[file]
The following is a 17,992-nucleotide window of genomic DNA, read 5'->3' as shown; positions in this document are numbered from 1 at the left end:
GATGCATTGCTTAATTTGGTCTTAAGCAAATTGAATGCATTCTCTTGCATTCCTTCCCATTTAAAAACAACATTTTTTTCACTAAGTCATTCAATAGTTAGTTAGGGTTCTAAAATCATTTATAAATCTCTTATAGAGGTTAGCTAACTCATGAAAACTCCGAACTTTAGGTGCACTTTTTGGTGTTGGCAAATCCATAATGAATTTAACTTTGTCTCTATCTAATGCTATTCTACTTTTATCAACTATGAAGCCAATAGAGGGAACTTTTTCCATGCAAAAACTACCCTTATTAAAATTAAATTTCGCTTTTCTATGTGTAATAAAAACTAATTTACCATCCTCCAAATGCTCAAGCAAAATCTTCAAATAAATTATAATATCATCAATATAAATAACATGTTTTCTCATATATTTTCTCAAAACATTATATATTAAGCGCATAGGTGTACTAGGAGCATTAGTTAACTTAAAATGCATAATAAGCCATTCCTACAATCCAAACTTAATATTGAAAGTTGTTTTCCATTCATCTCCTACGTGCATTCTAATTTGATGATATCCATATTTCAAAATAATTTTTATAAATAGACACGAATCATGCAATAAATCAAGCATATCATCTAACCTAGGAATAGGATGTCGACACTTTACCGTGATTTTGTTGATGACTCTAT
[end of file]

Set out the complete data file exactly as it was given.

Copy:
The following is a 17,992-nucleotide window of genomic DNA, read 5'->3' as shown; positions in this document are numbered from 1 at the left end:
GATGCATTGCTTAATTTGGTCTTAAGCAAATTGAATGCATTCTCTTGCATTCCTTCCCATTTAAAAACAACATTTTTTTCACTAAGTCATTCAATAGTTAGTTAGGGTTCTAAAATCATTTATAAATCTCTTATAGAGGTTAGCTAACTCATGAAAACTCCGAACTTTAGGTGCACTTTTTGGTGTTGGCAAATCCATAATGAATTTAACTTTGTCTCTATCTAATGCTATTCTACTTTTATCAACTATGAAGCCAATAGAGGGAACTTTTTCCATGCAAAAACTACCCTTATTAAAATTAAATTTCGCTTTTCTATGTGTAATAAAAACTAATTTACCATCCTCCAAATGCTCAAGCAAAATCTTCAAATAAATTATAATATCATCAATATAAATAACATGTTTTCTCATATATTTTCTCAAAACATTATATATTAAGCGCATAGGTGTACTAGGAGCATTAGTTAACTTAAAATGCATAATAAGCCATTCCTACAATCCAAACTTAATATTGAAAGTTGTTTTCCATTCATCTCCTACGTGCATTCTAATTTGATGATATCCATATTTCAAAATAATTTTTATAAATAGACACGAATCATGCAATAAATCAAGCATATCATCTAACCTAGGAATAGGATGTCGACACTTTACCGTGATTTTGTTGATGACTCTAT